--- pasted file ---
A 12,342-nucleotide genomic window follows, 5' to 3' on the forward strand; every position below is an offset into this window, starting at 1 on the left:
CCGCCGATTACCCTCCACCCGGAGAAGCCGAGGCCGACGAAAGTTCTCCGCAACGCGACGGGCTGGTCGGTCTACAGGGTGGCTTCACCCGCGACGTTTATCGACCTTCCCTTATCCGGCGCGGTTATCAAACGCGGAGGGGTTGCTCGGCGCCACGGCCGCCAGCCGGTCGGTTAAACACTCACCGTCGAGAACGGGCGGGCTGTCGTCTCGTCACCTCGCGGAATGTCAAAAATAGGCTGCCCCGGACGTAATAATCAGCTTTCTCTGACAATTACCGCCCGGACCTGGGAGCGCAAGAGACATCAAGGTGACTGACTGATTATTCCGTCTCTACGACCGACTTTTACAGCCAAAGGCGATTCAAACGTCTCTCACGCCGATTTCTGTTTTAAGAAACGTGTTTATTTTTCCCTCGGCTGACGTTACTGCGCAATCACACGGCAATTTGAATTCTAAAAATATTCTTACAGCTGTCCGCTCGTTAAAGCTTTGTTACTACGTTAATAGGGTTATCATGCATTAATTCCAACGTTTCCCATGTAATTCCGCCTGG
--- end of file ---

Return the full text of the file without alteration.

A 12,342-nucleotide genomic window follows, 5' to 3' on the forward strand; every position below is an offset into this window, starting at 1 on the left:
CCGCCGATTACCCTCCACCCGGAGAAGCCGAGGCCGACGAAAGTTCTCCGCAACGCGACGGGCTGGTCGGTCTACAGGGTGGCTTCACCCGCGACGTTTATCGACCTTCCCTTATCCGGCGCGGTTATCAAACGCGGAGGGGTTGCTCGGCGCCACGGCCGCCAGCCGGTCGGTTAAACACTCACCGTCGAGAACGGGCGGGCTGTCGTCTCGTCACCTCGCGGAATGTCAAAAATAGGCTGCCCCGGACGTAATAATCAGCTTTCTCTGACAATTACCGCCCGGACCTGGGAGCGCAAGAGACATCAAGGTGACTGACTGATTATTCCGTCTCTACGACCGACTTTTACAGCCAAAGGCGATTCAAACGTCTCTCACGCCGATTTCTGTTTTAAGAAACGTGTTTATTTTTCCCTCGGCTGACGTTACTGCGCAATCACACGGCAATTTGAATTCTAAAAATATTCTTACAGCTGTCCGCTCGTTAAAGCTTTGTTACTACGTTAATAGGGTTATCATGCATTAATTCCAACGTTTCCCATGTAATTCCGCCTGG